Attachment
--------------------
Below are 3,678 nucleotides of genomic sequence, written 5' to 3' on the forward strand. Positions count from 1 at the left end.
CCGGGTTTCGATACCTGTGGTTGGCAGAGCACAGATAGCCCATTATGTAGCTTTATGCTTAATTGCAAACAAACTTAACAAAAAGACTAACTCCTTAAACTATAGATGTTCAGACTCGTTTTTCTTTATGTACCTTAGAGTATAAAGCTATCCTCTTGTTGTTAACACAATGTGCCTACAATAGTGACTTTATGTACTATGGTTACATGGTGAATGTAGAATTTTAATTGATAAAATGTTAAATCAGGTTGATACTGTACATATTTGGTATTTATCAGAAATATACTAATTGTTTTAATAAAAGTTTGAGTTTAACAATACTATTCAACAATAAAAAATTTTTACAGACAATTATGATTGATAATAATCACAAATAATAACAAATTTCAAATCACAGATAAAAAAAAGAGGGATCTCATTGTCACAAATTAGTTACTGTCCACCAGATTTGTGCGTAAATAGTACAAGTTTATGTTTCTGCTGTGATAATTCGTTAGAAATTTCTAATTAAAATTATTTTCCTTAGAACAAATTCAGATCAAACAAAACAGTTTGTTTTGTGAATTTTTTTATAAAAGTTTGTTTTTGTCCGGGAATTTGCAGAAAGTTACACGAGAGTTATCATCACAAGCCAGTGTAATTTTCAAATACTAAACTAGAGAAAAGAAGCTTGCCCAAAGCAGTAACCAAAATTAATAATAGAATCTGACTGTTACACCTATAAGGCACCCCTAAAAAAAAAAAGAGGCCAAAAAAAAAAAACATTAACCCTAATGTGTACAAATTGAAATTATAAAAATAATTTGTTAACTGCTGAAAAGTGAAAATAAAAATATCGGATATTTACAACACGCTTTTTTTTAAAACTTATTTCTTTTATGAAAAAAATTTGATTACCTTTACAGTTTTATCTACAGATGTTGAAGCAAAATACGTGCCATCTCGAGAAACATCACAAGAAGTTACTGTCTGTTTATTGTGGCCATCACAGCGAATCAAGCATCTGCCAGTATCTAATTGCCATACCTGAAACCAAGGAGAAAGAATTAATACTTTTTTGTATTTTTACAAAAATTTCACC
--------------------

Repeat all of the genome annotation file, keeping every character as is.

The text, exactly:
Below are 3,678 nucleotides of genomic sequence, written 5' to 3' on the forward strand. Positions count from 1 at the left end.
CCGGGTTTCGATACCTGTGGTTGGCAGAGCACAGATAGCCCATTATGTAGCTTTATGCTTAATTGCAAACAAACTTAACAAAAAGACTAACTCCTTAAACTATAGATGTTCAGACTCGTTTTTCTTTATGTACCTTAGAGTATAAAGCTATCCTCTTGTTGTTAACACAATGTGCCTACAATAGTGACTTTATGTACTATGGTTACATGGTGAATGTAGAATTTTAATTGATAAAATGTTAAATCAGGTTGATACTGTACATATTTGGTATTTATCAGAAATATACTAATTGTTTTAATAAAAGTTTGAGTTTAACAATACTATTCAACAATAAAAAATTTTTACAGACAATTATGATTGATAATAATCACAAATAATAACAAATTTCAAATCACAGATAAAAAAAAGAGGGATCTCATTGTCACAAATTAGTTACTGTCCACCAGATTTGTGCGTAAATAGTACAAGTTTATGTTTCTGCTGTGATAATTCGTTAGAAATTTCTAATTAAAATTATTTTCCTTAGAACAAATTCAGATCAAACAAAACAGTTTGTTTTGTGAATTTTTTTATAAAAGTTTGTTTTTGTCCGGGAATTTGCAGAAAGTTACACGAGAGTTATCATCACAAGCCAGTGTAATTTTCAAATACTAAACTAGAGAAAAGAAGCTTGCCCAAAGCAGTAACCAAAATTAATAATAGAATCTGACTGTTACACCTATAAGGCACCCCTAAAAAAAAAAAGAGGCCAAAAAAAAAAAACATTAACCCTAATGTGTACAAATTGAAATTATAAAAATAATTTGTTAACTGCTGAAAAGTGAAAATAAAAATATCGGATATTTACAACACGCTTTTTTTTAAAACTTATTTCTTTTATGAAAAAAATTTGATTACCTTTACAGTTTTATCTACAGATGTTGAAGCAAAATACGTGCCATCTCGAGAAACATCACAAGAAGTTACTGTCTGTTTATTGTGGCCATCACAGCGAATCAAGCATCTGCCAGTATCTAATTGCCATACCTGAAACCAAGGAGAAAGAATTAATACTTTTTTGTATTTTTACAAAAATTTCACC